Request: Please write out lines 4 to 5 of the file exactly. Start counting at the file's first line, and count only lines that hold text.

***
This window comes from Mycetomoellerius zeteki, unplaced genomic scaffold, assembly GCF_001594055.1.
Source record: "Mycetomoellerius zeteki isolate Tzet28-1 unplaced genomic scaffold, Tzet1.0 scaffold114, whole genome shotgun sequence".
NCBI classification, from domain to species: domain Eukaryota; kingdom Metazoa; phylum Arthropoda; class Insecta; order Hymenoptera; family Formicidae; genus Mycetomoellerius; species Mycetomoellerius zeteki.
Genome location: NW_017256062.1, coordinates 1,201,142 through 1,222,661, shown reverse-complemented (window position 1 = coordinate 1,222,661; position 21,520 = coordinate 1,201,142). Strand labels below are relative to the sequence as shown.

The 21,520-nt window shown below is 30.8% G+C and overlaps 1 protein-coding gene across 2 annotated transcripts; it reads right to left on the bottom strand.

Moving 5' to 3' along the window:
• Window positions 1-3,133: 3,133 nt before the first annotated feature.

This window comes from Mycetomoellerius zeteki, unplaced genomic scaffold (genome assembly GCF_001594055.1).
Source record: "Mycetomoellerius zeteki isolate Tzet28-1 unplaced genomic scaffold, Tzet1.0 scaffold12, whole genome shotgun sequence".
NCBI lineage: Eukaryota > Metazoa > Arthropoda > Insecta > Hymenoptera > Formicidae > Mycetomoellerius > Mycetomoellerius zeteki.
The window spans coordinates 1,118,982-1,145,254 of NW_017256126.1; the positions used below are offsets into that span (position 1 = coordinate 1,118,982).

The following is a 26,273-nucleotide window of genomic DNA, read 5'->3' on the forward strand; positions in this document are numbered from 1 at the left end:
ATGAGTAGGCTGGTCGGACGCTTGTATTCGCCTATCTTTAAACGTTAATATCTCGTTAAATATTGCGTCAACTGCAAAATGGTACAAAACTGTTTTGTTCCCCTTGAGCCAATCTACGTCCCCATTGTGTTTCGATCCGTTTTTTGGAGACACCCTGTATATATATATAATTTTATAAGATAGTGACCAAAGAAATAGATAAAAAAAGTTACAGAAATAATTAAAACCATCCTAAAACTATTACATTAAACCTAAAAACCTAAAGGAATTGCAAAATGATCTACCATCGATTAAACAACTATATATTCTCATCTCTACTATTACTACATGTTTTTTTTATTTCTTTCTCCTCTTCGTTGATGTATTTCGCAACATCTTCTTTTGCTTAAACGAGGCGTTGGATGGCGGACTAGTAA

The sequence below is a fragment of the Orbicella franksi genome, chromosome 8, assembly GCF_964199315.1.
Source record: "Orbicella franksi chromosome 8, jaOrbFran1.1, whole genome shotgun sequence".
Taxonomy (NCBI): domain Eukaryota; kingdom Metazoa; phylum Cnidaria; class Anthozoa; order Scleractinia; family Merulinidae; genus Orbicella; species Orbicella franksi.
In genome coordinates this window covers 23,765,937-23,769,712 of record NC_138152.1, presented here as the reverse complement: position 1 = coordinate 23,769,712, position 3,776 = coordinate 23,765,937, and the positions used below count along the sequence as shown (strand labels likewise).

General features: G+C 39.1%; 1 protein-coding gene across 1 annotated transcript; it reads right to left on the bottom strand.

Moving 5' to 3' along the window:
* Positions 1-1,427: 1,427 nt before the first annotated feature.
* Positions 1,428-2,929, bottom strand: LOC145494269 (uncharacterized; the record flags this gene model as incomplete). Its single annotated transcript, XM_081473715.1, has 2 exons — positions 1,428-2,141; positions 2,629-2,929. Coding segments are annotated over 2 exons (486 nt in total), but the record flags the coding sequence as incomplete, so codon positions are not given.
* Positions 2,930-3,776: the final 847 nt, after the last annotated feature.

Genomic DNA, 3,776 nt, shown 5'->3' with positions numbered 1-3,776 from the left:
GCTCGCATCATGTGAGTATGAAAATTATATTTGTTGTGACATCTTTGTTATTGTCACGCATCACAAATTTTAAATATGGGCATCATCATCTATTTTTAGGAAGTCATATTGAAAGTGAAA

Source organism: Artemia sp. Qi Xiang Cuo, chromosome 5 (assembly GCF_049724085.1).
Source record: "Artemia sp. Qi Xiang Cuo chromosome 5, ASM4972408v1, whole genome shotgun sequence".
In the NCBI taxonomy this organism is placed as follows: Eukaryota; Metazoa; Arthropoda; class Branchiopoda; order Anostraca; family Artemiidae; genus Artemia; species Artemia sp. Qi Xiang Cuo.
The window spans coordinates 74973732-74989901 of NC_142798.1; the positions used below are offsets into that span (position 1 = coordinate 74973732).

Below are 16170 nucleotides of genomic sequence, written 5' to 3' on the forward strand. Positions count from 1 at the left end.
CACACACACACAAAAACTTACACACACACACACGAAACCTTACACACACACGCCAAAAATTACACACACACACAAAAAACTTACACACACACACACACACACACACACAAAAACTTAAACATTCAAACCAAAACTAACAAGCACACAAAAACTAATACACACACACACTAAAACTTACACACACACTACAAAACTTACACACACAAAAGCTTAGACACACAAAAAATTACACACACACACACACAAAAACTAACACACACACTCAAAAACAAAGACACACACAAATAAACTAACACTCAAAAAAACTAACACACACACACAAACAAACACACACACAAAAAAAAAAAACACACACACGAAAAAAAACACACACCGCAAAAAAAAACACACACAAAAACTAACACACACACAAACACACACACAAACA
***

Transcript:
Genome location: NW_017256062.1, coordinates 1,201,142 through 1,222,661, shown reverse-complemented (window position 1 = coordinate 1,222,661; position 21,520 = coordinate 1,201,142). Strand labels below are relative to the sequence as shown.

The 21,520-nt window shown below is 30.8% G+C and overlaps 1 protein-coding gene across 2 annotated transcripts; it reads right to left on the bottom strand.